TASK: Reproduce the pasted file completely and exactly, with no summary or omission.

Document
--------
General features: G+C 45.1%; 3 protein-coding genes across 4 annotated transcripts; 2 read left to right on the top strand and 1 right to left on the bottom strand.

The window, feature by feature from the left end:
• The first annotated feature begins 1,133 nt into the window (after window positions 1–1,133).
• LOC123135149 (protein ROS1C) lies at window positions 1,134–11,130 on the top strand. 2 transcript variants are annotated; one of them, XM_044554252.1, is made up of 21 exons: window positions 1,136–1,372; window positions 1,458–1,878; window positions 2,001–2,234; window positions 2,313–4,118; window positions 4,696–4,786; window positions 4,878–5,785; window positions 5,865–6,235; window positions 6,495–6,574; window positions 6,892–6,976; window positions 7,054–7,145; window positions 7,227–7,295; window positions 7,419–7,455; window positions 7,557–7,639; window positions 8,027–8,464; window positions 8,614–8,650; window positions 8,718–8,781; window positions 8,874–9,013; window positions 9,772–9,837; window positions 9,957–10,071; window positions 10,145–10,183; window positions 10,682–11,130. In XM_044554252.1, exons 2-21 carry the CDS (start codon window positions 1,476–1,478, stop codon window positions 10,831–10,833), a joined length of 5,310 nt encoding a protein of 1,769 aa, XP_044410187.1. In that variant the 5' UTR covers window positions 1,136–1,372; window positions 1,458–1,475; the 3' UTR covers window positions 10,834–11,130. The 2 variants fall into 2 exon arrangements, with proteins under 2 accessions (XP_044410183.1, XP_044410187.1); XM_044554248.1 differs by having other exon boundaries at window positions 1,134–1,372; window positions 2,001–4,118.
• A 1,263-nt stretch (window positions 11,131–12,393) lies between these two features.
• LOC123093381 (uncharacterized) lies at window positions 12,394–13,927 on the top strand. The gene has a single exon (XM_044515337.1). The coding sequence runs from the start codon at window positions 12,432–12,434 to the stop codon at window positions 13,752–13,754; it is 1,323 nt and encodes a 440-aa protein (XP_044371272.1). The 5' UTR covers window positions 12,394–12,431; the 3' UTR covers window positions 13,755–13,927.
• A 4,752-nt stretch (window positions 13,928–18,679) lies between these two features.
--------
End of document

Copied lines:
General features: G+C 45.1%; 3 protein-coding genes across 4 annotated transcripts; 2 read left to right on the top strand and 1 right to left on the bottom strand.

The window, feature by feature from the left end:
• The first annotated feature begins 1,133 nt into the window (after window positions 1–1,133).
• LOC123135149 (protein ROS1C) lies at window positions 1,134–11,130 on the top strand. 2 transcript variants are annotated; one of them, XM_044554252.1, is made up of 21 exons: window positions 1,136–1,372; window positions 1,458–1,878; window positions 2,001–2,234; window positions 2,313–4,118; window positions 4,696–4,786; window positions 4,878–5,785; window positions 5,865–6,235; window positions 6,495–6,574; window positions 6,892–6,976; window positions 7,054–7,145; window positions 7,227–7,295; window positions 7,419–7,455; window positions 7,557–7,639; window positions 8,027–8,464; window positions 8,614–8,650; window positions 8,718–8,781; window positions 8,874–9,013; window positions 9,772–9,837; window positions 9,957–10,071; window positions 10,145–10,183; window positions 10,682–11,130. In XM_044554252.1, exons 2-21 carry the CDS (start codon window positions 1,476–1,478, stop codon window positions 10,831–10,833), a joined length of 5,310 nt encoding a protein of 1,769 aa, XP_044410187.1. In that variant the 5' UTR covers window positions 1,136–1,372; window positions 1,458–1,475; the 3' UTR covers window positions 10,834–11,130. The 2 variants fall into 2 exon arrangements, with proteins under 2 accessions (XP_044410183.1, XP_044410187.1); XM_044554248.1 differs by having other exon boundaries at window positions 1,134–1,372; window positions 2,001–4,118.
• A 1,263-nt stretch (window positions 11,131–12,393) lies between these two features.
• LOC123093381 (uncharacterized) lies at window positions 12,394–13,927 on the top strand. The gene has a single exon (XM_044515337.1). The coding sequence runs from the start codon at window positions 12,432–12,434 to the stop codon at window positions 13,752–13,754; it is 1,323 nt and encodes a 440-aa protein (XP_044371272.1). The 5' UTR covers window positions 12,394–12,431; the 3' UTR covers window positions 13,755–13,927.
• A 4,752-nt stretch (window positions 13,928–18,679) lies between these two features.